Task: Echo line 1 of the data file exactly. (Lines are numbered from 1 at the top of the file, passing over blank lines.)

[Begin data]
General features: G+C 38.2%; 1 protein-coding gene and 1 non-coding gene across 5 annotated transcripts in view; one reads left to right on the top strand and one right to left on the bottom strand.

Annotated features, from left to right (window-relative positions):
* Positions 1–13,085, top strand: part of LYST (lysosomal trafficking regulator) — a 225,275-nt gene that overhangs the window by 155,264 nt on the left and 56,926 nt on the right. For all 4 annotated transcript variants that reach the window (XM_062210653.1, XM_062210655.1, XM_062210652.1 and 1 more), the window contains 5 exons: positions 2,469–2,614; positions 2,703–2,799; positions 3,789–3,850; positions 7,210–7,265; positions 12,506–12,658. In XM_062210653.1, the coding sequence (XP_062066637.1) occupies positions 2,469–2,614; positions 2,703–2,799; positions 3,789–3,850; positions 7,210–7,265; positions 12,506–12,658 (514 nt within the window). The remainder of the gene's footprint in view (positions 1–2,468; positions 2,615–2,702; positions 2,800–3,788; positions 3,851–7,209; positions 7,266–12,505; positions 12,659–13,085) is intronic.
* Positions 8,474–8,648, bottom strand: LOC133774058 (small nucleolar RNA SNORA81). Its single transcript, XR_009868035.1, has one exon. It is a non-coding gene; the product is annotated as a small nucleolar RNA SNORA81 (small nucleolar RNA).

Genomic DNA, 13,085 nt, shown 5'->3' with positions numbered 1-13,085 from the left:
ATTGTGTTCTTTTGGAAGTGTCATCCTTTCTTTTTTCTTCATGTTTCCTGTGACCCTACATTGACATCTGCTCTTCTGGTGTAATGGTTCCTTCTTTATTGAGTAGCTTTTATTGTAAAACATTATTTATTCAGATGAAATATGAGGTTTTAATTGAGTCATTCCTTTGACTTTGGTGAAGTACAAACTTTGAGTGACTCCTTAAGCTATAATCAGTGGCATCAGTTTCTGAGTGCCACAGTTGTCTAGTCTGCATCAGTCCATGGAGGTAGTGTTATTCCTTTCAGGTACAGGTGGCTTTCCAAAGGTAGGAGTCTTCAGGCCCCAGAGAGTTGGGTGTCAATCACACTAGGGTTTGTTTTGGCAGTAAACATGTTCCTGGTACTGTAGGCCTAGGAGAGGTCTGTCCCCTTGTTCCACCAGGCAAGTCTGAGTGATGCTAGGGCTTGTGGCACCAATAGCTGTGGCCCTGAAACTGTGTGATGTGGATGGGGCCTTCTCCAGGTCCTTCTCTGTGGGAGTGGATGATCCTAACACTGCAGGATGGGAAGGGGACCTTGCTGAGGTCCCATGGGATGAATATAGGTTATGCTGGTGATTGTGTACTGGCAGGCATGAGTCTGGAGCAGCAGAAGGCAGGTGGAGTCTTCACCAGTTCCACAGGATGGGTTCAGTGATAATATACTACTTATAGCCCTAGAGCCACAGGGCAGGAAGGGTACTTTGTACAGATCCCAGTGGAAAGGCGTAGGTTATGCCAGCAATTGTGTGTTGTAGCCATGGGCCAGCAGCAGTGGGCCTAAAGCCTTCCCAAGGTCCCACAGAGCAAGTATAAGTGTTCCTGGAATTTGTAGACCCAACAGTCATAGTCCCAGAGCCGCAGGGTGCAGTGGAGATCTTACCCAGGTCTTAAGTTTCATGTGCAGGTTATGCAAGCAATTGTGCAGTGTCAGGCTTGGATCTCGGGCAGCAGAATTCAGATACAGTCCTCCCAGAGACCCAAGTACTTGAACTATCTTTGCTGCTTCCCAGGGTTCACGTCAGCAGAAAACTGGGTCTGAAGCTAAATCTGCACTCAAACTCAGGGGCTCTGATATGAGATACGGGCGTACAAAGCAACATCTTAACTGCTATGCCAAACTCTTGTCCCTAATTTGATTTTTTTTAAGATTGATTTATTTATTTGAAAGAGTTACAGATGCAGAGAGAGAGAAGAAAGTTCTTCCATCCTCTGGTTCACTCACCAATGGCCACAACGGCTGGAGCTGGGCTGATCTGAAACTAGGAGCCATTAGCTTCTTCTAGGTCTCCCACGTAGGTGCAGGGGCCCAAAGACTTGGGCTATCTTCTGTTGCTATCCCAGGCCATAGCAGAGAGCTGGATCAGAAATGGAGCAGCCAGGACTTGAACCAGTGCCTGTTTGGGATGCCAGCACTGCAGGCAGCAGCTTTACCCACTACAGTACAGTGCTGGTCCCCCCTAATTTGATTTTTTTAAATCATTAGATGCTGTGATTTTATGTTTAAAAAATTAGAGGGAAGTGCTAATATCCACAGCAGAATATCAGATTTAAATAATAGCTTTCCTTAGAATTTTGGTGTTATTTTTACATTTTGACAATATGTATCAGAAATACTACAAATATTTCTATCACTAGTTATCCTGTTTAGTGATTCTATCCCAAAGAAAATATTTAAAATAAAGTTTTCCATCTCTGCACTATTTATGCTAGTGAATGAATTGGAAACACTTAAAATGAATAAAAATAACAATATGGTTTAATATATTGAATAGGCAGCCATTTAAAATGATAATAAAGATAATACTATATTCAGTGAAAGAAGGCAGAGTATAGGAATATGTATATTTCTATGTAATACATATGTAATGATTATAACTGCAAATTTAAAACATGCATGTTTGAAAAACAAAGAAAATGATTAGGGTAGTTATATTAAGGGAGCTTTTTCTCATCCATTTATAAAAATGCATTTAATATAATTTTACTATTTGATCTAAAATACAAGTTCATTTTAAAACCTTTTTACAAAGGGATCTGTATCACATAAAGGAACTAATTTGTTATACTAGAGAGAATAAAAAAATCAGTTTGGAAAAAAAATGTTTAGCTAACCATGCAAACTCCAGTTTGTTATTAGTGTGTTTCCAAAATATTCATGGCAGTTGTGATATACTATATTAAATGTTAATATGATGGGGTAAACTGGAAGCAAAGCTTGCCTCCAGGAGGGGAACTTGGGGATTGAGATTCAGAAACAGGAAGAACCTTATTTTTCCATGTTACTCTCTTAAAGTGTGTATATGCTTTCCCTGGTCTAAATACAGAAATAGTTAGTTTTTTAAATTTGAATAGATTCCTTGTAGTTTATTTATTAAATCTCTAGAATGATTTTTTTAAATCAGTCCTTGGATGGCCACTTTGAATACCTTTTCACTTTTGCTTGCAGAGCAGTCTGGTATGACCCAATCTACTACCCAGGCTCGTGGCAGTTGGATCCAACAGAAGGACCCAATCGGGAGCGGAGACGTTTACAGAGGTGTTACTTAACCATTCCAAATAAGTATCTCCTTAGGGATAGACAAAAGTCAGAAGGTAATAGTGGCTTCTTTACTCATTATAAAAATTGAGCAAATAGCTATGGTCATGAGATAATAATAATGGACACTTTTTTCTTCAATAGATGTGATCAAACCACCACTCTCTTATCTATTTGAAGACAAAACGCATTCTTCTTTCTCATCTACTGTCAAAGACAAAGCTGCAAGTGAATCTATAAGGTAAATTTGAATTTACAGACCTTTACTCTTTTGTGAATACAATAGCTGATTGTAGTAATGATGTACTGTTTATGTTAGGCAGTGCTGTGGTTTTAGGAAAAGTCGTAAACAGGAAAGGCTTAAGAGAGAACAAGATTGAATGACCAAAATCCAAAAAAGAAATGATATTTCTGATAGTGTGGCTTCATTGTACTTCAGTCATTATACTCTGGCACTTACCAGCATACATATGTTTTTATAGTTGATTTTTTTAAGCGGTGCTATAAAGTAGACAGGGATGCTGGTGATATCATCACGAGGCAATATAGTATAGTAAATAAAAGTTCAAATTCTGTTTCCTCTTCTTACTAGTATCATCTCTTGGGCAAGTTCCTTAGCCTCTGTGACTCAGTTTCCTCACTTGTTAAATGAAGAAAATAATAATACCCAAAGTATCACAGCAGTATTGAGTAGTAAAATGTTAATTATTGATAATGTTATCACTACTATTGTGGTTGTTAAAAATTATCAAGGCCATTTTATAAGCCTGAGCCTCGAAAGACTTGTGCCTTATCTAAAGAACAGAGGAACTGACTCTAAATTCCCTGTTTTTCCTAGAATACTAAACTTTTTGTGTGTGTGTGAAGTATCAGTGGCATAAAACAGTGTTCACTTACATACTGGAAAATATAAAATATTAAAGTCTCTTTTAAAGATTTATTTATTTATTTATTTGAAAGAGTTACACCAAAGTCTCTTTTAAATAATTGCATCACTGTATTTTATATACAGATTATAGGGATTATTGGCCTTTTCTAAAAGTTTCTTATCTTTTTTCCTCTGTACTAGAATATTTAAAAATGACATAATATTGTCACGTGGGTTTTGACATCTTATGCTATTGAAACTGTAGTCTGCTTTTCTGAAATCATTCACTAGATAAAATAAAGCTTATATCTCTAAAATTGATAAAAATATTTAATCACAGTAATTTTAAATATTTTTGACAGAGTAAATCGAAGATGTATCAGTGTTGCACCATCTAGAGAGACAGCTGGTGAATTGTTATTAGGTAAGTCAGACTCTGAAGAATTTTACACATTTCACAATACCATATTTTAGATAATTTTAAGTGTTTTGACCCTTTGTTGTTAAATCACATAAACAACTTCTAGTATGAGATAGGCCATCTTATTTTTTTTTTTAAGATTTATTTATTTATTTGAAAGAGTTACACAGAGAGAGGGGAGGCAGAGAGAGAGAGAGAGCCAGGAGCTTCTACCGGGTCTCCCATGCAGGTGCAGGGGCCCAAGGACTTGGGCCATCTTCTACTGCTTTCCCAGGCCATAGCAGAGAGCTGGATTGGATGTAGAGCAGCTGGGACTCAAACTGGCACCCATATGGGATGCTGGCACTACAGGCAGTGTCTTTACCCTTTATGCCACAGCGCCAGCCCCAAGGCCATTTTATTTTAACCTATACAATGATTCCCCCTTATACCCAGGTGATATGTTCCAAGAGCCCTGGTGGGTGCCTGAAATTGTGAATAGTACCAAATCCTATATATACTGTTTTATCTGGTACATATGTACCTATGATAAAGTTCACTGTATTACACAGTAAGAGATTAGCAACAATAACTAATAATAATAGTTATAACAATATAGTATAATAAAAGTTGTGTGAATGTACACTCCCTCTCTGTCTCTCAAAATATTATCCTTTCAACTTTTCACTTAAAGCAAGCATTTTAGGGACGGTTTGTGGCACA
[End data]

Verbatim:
General features: G+C 38.2%; 1 protein-coding gene and 1 non-coding gene across 5 annotated transcripts in view; one reads left to right on the top strand and one right to left on the bottom strand.